Stefanie Timmerman

Born in Germany, where she received her Doctorate in Science from Cologne University, Stefanie moved to Swampscott in 2006 and has recently returned from a trip to accept the Excellence Award at the International Photographic Competition at the "Open Shutter Gallery" in Durango, CO.

Stefanie approaches photography with unique artistic vision and an open inquisitive mind, and applies her technical skills to push her work in ever new and unexpected directions. Her photography is defined by the use of atmospheric light, innovative flash techniques and creative points of view. She prints all her images herself, exclusively using archival giclee printing techniques.

You have a background in science. How did you come to photography?

I always had an interest in the visual arts and started taking classes in painting, drawing, and photography during my time in Paris, where I lived for eight years. I came to photography when digital cameras were still a novelty, but the opportunity of merging artistic expression with the technical complexity possible with a digital camera struck a chord with me, and I have been hooked ever since.

Your work shows that you are not afraid of trying something new. How do you decide what to try next?

I belong to several online photographic communities and am a moderator for one of these groups, which is very active and assigns a new challenge to its members every two weeks. Thinking about a specific theme will conjure up images in my mind that I may not yet be able to execute, and I will deconstruct such images to find a way around the technical limitations. This stretching of my abilities is actually the most fun part of the challenges for me!

For example, one of last year’s projects was ‘depth of field’. I had read that pinhole images have incredibly high depth of field, and therefore started exploring pinhole photography. I retrofitted my camera with a pinhole lens and used some of the town’s historic buildings as my subjects. This is an old technique but on a modern camera body, and I printed the resulting images in sepia tones which reinforces the illusion of stepping back in time.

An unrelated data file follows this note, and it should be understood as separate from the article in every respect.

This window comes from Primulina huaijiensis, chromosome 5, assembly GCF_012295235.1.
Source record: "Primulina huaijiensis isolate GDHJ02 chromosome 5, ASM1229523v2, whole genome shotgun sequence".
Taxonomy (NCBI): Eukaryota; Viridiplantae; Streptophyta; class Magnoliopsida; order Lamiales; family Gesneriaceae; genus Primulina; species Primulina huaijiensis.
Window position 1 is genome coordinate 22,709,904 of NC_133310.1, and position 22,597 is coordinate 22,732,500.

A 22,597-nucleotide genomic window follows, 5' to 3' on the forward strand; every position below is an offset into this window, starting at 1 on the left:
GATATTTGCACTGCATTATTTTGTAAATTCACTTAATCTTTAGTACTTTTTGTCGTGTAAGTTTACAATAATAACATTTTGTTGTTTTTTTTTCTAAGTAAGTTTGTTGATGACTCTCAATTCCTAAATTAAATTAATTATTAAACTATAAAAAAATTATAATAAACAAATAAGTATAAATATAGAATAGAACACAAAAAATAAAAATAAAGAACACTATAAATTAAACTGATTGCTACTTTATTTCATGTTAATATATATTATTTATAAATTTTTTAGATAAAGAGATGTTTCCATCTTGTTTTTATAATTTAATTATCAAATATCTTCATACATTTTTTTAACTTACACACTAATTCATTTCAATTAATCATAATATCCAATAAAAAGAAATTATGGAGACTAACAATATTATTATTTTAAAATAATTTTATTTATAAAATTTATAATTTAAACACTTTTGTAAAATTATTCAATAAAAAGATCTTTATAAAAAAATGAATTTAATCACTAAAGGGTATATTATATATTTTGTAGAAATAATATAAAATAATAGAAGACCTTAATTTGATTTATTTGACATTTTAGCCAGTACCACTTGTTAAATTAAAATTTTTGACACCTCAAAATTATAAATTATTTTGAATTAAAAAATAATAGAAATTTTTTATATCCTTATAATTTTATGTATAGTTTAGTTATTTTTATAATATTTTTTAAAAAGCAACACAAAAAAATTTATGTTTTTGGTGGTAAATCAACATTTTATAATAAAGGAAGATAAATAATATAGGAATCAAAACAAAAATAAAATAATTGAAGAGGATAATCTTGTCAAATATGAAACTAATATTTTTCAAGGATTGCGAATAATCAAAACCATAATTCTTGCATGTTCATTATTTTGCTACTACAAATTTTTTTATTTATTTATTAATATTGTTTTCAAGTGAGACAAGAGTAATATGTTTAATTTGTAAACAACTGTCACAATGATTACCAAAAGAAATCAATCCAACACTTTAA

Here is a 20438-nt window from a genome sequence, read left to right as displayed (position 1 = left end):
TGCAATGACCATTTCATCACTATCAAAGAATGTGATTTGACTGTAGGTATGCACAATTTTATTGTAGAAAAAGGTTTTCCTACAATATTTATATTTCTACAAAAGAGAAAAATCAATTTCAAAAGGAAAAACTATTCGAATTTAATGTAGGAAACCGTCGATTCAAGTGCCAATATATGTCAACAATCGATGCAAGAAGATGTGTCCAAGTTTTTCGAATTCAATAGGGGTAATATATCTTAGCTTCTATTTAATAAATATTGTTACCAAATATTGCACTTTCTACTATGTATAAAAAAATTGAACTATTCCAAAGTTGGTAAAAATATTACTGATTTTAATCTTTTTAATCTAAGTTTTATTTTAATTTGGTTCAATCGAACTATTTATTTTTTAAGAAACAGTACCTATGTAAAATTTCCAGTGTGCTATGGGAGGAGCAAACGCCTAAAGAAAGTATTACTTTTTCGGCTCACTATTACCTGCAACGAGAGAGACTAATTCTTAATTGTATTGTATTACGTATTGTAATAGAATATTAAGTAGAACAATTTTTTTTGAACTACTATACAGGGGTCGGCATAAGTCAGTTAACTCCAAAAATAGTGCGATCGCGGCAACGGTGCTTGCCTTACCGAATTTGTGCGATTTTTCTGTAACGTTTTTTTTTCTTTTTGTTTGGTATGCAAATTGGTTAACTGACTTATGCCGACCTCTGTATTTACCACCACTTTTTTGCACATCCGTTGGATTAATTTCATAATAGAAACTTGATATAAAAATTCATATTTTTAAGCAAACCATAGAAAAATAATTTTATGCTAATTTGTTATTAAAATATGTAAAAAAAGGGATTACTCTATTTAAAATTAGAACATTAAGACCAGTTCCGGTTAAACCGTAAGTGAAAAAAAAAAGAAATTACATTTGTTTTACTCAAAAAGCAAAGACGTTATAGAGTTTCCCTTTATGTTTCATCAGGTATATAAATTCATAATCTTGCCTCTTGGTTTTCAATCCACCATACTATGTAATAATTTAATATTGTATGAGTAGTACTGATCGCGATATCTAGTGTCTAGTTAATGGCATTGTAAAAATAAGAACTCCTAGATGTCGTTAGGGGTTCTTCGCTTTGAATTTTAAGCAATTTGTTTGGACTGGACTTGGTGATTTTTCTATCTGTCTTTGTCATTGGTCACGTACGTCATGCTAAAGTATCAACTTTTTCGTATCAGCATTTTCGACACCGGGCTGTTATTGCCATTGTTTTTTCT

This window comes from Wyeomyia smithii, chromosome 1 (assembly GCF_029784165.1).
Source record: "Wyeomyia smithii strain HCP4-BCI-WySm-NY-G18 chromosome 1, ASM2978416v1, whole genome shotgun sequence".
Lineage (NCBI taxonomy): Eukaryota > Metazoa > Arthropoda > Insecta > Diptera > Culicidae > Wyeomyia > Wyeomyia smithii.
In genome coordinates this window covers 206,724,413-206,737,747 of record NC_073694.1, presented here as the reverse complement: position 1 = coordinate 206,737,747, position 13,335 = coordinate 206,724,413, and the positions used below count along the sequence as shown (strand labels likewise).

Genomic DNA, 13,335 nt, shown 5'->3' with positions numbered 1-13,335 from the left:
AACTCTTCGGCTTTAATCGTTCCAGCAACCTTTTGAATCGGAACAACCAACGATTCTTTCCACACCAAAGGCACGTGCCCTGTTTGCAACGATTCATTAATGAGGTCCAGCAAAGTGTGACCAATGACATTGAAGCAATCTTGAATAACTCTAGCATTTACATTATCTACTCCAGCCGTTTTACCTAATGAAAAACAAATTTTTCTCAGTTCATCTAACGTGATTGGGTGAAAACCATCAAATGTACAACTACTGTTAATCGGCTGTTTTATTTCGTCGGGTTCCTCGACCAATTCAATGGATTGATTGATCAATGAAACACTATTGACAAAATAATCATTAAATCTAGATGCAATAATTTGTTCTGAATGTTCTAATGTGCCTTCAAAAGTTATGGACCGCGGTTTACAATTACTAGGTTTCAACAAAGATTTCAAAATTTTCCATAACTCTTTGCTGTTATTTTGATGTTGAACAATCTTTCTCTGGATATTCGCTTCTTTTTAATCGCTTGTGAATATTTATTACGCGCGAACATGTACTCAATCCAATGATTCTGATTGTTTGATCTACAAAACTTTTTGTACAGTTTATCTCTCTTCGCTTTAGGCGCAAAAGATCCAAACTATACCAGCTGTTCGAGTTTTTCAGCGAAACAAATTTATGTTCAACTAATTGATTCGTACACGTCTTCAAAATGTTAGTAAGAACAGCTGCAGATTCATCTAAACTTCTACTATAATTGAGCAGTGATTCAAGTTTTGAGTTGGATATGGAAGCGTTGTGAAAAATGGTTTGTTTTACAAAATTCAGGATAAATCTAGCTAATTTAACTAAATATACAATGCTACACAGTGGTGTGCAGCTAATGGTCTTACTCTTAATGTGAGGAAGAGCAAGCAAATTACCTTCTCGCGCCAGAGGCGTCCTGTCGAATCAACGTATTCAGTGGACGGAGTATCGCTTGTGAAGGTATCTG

Usually, though, I get the best results when I decide on the artistic idea first, figuring out where I am going with it visually and then constructing the image technically. You can see the result in ‘The big migration’: Reading about carrier pigeons, an image suddenly popped into my mind of a swarm of airborne fish floating through the forest. All that was necessary now was to figure out how to make this image in my brain become a photographic reality.

What is it like for you being an artist in Swampscott?

I find our town’s natural setting inspiring, from our beaches to our buildings and open spaces. I do get creative support, feedback, and constructive criticism from my online community, but it is limited and I would very much like to have more face-to-face conversations and creative feedback. What is lacking in our town is a place for artists to meet and support each other, a place to invite speakers, stage exhibitions, or hold meetings. We artists want to grow and exchange ideas, and have such conversations in a place that promotes creative energy.

Stefanie's latest photos on flickr:

Stefanie's Swampscott photos:

Stefanie's photo blog with tips and tricks of the trade:


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